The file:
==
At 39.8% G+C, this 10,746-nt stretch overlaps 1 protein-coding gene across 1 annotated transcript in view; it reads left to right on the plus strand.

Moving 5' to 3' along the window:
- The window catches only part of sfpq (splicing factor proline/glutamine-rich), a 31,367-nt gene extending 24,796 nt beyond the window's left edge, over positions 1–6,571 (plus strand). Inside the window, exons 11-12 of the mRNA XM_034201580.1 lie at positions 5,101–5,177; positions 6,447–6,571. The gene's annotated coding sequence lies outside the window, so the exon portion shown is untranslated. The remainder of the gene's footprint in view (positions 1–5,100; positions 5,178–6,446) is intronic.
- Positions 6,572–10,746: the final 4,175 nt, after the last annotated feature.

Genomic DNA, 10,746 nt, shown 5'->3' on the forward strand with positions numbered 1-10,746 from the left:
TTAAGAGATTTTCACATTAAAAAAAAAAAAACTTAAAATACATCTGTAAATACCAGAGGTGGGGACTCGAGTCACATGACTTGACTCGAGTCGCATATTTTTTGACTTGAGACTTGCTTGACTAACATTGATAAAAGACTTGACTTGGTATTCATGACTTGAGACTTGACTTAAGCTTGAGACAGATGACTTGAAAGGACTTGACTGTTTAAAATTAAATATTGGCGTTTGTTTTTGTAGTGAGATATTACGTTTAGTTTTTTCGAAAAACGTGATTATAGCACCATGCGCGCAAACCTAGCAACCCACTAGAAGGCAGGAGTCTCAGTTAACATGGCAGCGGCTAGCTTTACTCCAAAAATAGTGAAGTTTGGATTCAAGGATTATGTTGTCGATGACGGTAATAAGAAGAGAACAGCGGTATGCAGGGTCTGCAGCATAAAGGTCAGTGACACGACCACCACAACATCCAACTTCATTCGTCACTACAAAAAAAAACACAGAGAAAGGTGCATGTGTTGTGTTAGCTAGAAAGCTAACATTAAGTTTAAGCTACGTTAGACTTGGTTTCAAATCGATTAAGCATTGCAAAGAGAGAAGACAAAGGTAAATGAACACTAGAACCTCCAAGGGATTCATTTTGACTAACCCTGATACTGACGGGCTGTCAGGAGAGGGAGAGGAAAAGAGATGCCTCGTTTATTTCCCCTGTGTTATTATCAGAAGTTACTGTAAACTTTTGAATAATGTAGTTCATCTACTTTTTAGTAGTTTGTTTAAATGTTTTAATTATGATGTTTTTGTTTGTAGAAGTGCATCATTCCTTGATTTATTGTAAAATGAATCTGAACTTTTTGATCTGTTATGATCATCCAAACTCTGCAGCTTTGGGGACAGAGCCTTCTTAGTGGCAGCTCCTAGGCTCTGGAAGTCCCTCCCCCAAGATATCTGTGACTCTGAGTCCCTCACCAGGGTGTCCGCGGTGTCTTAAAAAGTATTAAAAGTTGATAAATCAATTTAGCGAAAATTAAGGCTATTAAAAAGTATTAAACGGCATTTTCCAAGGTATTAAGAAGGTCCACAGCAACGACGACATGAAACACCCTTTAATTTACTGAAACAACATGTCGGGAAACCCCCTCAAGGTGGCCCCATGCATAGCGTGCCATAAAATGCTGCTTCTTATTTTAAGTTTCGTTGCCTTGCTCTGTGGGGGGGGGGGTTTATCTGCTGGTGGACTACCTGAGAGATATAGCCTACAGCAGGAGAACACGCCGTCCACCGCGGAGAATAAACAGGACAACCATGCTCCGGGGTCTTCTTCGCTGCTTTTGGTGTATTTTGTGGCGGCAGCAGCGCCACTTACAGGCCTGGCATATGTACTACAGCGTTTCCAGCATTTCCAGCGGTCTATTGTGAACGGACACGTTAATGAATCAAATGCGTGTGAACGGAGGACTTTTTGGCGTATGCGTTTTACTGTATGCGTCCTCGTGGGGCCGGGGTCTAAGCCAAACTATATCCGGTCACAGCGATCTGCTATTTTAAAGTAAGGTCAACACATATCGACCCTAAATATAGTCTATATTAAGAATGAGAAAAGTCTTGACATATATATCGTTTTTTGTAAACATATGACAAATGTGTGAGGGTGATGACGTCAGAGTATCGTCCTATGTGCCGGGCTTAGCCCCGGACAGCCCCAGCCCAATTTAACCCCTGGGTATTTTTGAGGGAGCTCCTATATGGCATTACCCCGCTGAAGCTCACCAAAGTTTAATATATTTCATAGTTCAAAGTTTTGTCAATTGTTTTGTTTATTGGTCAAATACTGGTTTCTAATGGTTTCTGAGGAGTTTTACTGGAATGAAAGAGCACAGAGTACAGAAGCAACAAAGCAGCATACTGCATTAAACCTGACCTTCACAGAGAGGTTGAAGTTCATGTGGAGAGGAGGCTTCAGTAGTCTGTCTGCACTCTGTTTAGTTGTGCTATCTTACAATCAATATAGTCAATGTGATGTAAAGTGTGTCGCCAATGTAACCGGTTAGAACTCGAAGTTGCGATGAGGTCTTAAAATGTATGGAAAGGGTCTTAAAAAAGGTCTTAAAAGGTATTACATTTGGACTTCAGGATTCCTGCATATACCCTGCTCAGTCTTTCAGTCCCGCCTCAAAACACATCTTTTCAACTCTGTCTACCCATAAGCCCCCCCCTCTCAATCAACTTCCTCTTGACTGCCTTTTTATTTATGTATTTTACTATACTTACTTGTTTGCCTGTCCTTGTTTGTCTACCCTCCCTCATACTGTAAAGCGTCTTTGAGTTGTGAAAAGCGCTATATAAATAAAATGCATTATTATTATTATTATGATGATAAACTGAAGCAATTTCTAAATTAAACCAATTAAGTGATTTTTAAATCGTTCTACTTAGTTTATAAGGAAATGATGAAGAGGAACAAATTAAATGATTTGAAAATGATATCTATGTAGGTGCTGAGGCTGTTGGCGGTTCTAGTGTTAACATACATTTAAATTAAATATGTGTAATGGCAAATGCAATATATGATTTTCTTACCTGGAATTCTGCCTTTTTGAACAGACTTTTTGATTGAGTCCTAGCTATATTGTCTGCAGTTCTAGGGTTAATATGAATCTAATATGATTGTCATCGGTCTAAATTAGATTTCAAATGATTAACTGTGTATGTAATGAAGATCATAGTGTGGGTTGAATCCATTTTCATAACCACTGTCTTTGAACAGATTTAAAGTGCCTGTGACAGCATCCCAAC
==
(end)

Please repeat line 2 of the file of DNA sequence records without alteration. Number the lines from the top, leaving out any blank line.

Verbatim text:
Moving 5' to 3' along the window: